23 In many cases short run demand is variable even though long run demand is assumed constant. Therefore, stockout events during lead time may occur unexpectedly in each cycle. Stockouts occur only if demand during lead time is greater than the reorder point. The Cycle Service Level Approach
24 To determine the reorder point we need to know: – The lead time demand distribution. – The required service level. In many cases lead time demand is approximately normally distributed. For the normal distribution case the reorder point is calculated by The Cycle Service Level Approach R = L + z L 1 – = service level
25 =192 P(D L > R) = P(Z > (R – L )/ L ) = . Since P(Z > Z ) = , we have Z = (R – L )/ L, which gives… The Cycle Service Level Approach P(D L >R) = Service level = P(D L
"name": "25 =192 P(D L > R) = P(Z > (R – L )/ L ) = .",
"description": "Since P(Z > Z ) = , we have Z = (R – L )/ L, which gives… The Cycle Service Level Approach P(D L >R) = Service level = P(D L
26 Assume that lead time demand is normally distributed. Estimation of the normal distribution parameters: – Estimation of the mean weekly demand = ten weeks average demand = 120 juicers per week. – Estimation of the variance of the weekly demand = Sample variance = 83.33 juicers 2. AAC - Cycle Service Level Approach
27 To find L and L the parameters (per week) and (per week) must be adjusted since the lead time is longer than one week. – Lead time is 8 days =(8 / 5) weeks = 1.6 weeks. Estimates for the lead time mean demand and variance of demand L (1.6)(120) = 192; 2 L (1.6)(83.33) = 133.33 AAC - Cycle Service Level Approach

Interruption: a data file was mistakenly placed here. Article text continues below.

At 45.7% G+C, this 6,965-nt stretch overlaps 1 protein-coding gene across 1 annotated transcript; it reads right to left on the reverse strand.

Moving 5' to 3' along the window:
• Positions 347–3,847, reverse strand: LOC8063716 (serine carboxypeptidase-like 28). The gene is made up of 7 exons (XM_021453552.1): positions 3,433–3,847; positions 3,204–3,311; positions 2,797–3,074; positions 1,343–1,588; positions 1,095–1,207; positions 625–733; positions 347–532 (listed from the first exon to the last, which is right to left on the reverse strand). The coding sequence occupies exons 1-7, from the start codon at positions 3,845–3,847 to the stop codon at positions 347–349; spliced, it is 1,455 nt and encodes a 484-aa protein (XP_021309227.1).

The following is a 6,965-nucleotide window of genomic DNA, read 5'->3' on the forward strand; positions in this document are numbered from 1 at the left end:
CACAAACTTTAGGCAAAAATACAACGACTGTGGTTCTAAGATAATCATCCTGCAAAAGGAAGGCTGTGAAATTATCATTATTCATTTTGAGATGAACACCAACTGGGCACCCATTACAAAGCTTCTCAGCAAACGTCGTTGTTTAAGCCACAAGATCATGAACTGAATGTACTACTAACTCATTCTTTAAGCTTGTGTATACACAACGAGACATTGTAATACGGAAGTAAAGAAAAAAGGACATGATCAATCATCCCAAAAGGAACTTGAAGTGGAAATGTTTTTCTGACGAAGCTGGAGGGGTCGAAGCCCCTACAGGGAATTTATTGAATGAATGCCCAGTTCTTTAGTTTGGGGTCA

28 Let us use the current reorder point of 205 juicers. 205 =192 + z (11.55 ) z = 1.13 From the normal distribution table we have that a reorder point of 205 juicers results in an 87% cycle service level. AAC - Service Level for a given Reorder Point
29 Management wants to improve the cycle service level to 99%. The z value corresponding to 1% right hand tail is 2.33. R = 192 + 2.33(11.55) = 219 juicers. Management wants to improve the cycle service level to 99%. The z value corresponding to 1% right hand tail is 2.33. R = 192 + 2.33(11.55) = 219 juicers. AAC – Reorder Point for a given Service Level
30 AAC is willing to run out of stock an average of at most one cycle per year with an order quantity of 327 juicers. What is the equivalent service level for this strategy? AAC is willing to run out of stock an average of at most one cycle per year with an order quantity of 327 juicers. What is the equivalent service level for this strategy? AAC – Acceptable Number of Stockouts per Year